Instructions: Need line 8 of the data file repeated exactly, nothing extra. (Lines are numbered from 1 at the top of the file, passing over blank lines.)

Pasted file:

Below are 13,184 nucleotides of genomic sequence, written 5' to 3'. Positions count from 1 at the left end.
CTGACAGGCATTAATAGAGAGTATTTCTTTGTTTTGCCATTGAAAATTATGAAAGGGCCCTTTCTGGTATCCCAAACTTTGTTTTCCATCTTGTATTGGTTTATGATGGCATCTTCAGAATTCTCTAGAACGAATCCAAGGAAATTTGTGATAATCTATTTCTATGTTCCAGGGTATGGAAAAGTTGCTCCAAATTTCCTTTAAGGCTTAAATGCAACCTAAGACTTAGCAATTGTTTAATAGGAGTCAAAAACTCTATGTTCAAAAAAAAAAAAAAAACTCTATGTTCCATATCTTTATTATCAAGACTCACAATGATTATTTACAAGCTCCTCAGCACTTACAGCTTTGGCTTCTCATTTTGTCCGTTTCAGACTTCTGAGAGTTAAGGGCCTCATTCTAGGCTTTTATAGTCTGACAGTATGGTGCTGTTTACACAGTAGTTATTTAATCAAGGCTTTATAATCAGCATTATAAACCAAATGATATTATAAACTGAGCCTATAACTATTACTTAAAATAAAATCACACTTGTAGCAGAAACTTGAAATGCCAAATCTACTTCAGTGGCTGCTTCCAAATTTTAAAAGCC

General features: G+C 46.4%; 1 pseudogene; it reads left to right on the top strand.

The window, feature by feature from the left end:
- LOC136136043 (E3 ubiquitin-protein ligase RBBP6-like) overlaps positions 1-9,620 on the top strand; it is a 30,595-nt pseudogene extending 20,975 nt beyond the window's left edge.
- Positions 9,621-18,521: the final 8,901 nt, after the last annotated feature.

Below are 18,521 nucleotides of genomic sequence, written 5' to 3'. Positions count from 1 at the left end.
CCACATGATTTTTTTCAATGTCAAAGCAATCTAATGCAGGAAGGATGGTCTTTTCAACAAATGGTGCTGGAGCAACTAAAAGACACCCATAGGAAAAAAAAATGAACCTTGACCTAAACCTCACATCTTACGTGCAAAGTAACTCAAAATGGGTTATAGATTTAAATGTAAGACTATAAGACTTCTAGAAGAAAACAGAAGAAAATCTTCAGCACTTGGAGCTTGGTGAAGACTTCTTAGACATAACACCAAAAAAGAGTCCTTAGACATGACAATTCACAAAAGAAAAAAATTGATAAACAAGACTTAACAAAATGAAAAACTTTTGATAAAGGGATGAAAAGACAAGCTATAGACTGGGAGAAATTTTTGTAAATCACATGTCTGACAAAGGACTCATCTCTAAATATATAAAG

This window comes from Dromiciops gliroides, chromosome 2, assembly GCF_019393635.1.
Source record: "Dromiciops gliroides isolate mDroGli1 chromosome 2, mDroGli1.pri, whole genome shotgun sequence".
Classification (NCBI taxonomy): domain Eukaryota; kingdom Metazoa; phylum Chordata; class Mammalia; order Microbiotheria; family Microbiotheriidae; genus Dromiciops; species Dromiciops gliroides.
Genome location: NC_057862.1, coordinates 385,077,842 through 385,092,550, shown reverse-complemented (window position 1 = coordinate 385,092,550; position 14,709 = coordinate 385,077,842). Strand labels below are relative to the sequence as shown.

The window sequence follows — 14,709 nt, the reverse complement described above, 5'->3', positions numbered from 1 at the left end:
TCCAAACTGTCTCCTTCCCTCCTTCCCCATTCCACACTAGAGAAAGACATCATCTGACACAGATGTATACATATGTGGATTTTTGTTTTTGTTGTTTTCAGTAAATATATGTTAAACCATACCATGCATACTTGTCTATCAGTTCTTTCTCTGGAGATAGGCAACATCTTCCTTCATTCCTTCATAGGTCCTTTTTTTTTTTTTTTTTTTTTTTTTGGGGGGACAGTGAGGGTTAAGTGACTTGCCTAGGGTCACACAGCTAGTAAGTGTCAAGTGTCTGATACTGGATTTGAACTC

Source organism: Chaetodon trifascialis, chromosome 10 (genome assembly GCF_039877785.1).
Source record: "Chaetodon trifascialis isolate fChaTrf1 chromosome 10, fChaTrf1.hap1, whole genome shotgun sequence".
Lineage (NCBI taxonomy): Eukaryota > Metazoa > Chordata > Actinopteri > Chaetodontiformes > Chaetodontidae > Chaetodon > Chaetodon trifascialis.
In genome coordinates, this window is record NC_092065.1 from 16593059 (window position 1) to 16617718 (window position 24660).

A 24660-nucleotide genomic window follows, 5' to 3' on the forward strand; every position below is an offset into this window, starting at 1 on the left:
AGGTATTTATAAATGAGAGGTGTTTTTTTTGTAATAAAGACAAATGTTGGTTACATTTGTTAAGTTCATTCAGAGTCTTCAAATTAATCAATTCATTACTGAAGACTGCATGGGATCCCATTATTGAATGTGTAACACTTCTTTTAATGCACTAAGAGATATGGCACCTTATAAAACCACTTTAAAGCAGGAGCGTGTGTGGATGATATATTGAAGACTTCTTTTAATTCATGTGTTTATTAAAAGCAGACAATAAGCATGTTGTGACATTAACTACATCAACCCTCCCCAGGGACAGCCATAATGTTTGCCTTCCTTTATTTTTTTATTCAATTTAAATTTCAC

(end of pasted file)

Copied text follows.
CCACATGATTTTTTTCAATGTCAAAGCAATCTAATGCAGGAAGGATGGTCTTTTCAACAAATGGTGCTGGAGCAACTAAAAGACACCCATAGGAAAAAAAAATGAACCTTGACCTAAACCTCACATCTTACGTGCAAAGTAACTCAAAATGGGTTATAGATTTAAATGTAAGACTATAAGACTTCTAGAAGAAAACAGAAGAAAATCTTCAGCACTTGGAGCTTGGTGAAGACTTCTTAGACATAACACCAAAAAAGAGTCCTTAGACATGACAATTCACAAAAGAAAAAAATTGATAAACAAGACTTAACAAAATGAAAAACTTTTGATAAAGGGATGAAAAGACAAGCTATAGACTGGGAGAAATTTTTGTAAATCACATGTCTGACAAAGGACTCATCTCTAAATATATAAAG